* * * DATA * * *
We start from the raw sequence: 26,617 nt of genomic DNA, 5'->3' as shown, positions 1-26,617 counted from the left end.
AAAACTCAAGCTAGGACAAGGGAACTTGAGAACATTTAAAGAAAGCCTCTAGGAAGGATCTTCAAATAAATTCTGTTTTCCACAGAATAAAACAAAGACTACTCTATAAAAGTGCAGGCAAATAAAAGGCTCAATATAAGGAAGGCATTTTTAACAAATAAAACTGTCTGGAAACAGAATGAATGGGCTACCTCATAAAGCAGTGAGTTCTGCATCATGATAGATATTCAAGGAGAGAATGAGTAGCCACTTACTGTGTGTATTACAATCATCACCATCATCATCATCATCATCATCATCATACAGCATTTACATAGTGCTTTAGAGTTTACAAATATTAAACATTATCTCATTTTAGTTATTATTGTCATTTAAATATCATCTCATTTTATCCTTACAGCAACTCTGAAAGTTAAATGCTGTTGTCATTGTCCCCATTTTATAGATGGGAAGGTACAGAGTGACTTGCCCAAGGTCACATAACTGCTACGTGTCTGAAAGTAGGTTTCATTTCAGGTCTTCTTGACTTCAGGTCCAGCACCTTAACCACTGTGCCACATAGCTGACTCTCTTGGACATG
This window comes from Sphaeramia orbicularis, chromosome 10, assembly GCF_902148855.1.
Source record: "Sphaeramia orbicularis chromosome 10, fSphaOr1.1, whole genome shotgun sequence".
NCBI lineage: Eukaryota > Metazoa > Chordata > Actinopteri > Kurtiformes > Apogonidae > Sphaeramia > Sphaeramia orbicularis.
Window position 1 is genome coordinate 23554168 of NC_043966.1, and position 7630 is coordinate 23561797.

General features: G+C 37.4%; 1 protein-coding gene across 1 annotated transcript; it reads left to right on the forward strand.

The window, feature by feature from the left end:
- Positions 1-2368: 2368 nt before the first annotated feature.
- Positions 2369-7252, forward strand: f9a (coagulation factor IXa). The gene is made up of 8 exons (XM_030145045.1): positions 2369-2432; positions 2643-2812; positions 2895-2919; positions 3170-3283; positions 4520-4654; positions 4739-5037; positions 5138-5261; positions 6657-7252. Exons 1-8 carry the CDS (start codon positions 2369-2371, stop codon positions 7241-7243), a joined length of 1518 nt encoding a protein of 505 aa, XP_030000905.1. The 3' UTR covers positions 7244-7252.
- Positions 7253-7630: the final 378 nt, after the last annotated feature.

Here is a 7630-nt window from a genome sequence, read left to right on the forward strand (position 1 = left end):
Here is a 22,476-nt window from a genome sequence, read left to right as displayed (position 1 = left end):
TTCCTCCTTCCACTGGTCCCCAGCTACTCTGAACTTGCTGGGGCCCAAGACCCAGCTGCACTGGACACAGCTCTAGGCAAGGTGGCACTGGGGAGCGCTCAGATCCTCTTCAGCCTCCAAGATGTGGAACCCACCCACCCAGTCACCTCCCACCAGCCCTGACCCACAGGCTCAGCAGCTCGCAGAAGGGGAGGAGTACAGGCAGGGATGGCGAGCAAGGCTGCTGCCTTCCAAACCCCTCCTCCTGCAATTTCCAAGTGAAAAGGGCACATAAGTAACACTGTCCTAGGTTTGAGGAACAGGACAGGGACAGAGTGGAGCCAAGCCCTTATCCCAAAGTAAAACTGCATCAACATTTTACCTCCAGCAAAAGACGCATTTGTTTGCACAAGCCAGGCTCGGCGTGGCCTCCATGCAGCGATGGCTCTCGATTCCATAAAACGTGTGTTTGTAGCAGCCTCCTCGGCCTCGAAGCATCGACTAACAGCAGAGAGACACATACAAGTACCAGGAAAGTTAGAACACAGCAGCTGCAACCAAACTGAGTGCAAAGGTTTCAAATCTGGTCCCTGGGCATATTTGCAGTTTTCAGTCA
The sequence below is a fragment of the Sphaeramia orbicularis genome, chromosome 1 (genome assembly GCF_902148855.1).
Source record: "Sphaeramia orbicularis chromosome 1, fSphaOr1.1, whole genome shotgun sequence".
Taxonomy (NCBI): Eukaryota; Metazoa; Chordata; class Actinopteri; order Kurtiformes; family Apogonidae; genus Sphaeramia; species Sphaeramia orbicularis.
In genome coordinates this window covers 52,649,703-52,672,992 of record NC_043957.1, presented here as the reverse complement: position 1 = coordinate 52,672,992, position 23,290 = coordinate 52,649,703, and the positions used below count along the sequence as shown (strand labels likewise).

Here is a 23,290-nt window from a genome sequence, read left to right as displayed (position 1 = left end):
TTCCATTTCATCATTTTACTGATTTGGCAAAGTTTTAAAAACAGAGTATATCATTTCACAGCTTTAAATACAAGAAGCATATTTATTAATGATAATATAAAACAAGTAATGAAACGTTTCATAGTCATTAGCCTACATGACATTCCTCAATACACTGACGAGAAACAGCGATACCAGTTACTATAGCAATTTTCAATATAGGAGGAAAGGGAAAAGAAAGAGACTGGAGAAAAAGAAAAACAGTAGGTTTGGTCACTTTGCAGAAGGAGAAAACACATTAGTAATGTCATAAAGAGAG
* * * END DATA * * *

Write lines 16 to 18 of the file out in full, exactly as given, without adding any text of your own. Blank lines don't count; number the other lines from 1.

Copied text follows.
Source record: "Sphaeramia orbicularis chromosome 1, fSphaOr1.1, whole genome shotgun sequence".
Taxonomy (NCBI): Eukaryota; Metazoa; Chordata; class Actinopteri; order Kurtiformes; family Apogonidae; genus Sphaeramia; species Sphaeramia orbicularis.
In genome coordinates this window covers 52,649,703-52,672,992 of record NC_043957.1, presented here as the reverse complement: position 1 = coordinate 52,672,992, position 23,290 = coordinate 52,649,703, and the positions used below count along the sequence as shown (strand labels likewise).